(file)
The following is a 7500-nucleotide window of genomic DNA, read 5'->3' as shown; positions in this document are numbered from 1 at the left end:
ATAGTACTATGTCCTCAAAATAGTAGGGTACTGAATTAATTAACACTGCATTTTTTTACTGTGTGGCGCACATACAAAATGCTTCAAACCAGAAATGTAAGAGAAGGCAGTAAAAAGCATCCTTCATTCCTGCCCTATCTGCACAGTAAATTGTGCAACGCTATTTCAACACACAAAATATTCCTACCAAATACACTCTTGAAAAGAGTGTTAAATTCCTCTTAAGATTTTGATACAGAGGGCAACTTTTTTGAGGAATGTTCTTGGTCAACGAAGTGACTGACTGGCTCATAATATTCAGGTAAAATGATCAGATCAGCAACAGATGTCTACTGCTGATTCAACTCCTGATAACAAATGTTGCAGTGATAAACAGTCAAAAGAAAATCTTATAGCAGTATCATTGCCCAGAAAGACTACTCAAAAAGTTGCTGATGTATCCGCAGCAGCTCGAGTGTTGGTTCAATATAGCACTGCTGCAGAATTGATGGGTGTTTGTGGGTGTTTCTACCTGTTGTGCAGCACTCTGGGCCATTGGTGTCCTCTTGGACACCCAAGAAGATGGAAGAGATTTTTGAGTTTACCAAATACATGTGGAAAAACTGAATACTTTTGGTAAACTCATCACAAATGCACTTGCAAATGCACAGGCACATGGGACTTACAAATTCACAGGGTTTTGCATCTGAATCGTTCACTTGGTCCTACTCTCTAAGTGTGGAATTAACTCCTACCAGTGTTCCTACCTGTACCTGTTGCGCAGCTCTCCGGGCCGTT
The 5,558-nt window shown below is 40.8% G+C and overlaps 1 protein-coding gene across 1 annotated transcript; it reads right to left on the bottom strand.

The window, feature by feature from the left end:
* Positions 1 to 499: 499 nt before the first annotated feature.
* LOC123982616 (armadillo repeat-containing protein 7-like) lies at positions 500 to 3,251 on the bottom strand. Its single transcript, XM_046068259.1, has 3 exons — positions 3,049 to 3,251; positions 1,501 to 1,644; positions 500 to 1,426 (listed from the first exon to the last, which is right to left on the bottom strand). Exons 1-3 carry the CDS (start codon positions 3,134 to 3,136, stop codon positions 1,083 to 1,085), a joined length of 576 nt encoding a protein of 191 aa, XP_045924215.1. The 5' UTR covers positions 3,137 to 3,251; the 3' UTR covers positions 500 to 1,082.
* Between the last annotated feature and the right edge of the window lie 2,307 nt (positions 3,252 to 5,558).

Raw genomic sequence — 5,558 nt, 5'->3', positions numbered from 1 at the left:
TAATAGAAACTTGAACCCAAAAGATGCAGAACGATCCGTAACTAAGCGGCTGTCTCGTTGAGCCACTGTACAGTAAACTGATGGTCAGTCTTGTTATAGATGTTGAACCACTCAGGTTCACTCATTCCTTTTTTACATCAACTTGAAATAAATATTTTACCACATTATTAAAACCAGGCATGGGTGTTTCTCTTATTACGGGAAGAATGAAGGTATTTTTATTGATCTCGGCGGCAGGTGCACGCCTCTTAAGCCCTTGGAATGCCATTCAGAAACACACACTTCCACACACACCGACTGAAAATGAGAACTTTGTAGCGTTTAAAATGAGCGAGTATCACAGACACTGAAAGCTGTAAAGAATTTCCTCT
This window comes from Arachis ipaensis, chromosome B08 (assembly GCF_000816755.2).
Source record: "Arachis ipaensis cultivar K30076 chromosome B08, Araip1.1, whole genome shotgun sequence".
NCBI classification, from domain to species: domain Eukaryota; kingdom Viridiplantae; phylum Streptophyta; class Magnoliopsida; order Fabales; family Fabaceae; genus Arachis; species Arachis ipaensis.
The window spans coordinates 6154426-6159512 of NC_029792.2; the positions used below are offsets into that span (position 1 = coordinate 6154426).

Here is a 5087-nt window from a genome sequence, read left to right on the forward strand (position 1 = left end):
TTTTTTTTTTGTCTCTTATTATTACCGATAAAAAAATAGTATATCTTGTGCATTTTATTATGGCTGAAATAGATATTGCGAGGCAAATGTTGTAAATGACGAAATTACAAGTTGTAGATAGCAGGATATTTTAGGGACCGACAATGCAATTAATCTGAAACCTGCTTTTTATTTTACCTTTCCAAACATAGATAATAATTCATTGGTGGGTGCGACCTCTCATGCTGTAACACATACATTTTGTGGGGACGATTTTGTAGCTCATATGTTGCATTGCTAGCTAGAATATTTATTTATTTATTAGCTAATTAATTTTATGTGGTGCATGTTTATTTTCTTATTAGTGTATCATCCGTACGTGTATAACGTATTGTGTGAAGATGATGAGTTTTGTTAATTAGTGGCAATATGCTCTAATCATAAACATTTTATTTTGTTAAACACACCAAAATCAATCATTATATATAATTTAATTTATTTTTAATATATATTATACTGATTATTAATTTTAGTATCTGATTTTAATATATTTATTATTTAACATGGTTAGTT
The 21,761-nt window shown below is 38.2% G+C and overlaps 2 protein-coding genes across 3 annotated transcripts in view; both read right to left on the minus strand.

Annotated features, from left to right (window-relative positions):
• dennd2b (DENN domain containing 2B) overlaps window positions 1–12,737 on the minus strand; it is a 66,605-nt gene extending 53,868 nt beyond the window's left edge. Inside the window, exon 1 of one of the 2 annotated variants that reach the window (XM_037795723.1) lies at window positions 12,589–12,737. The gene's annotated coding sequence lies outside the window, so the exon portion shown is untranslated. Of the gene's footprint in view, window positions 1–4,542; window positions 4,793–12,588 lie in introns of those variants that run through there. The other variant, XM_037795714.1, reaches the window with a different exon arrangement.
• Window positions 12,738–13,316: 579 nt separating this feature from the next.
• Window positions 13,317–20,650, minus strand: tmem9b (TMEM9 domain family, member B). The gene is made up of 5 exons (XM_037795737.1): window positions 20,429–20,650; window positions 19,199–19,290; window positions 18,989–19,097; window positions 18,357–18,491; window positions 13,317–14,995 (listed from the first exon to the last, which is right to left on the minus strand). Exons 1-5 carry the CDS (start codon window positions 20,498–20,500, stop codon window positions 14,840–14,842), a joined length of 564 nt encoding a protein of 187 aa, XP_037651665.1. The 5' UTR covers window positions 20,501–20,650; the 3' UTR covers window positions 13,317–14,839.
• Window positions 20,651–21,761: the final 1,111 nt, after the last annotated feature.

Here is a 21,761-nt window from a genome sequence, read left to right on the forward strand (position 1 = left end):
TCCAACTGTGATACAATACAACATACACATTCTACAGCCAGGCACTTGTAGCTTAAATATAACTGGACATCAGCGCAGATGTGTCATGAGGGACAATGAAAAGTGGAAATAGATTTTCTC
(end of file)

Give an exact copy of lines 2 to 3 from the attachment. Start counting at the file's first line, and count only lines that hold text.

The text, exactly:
ATAGTACTATGTCCTCAAAATAGTAGGGTACTGAATTAATTAACACTGCATTTTTTTACTGTGTGGCGCACATACAAAATGCTTCAAACCAGAAATGTAAGAGAAGGCAGTAAAAAGCATCCTTCATTCCTGCCCTATCTGCACAGTAAATTGTGCAACGCTATTTCAACACACAAAATATTCCTACCAAATACACTCTTGAAAAGAGTGTTAAATTCCTCTTAAGATTTTGATACAGAGGGCAACTTTTTTGAGGAATGTTCTTGGTCAACGAAGTGACTGACTGGCTCATAATATTCAGGTAAAATGATCAGATCAGCAACAGATGTCTACTGCTGATTCAACTCCTGATAACAAATGTTGCAGTGATAAACAGTCAAAAGAAAATCTTATAGCAGTATCATTGCCCAGAAAGACTACTCAAAAAGTTGCTGATGTATCCGCAGCAGCTCGAGTGTTGGTTCAATATAGCACTGCTGCAGAATTGATGGGTGTTTGTGGGTGTTTCTACCTGTTGTGCAGCACTCTGGGCCATTGGTGTCCTCTTGGACACCCAAGAAGATGGAAGAGATTTTTGAGTTTACCAAATACATGTGGAAAAACTGAATACTTTTGGTAAACTCATCACAAATGCACTTGCAAATGCACAGGCACATGGGACTTACAAATTCACAGGGTTTTGCATCTGAATCGTTCACTTGGTCCTACTCTCTAAGTGTGGAATTAACTCCTACCAGTGTTCCTACCTGTACCTGTTGCGCAGCTCTCCGGGCCGTT
The 5,558-nt window shown below is 40.8% G+C and overlaps 1 protein-coding gene across 1 annotated transcript; it reads right to left on the bottom strand.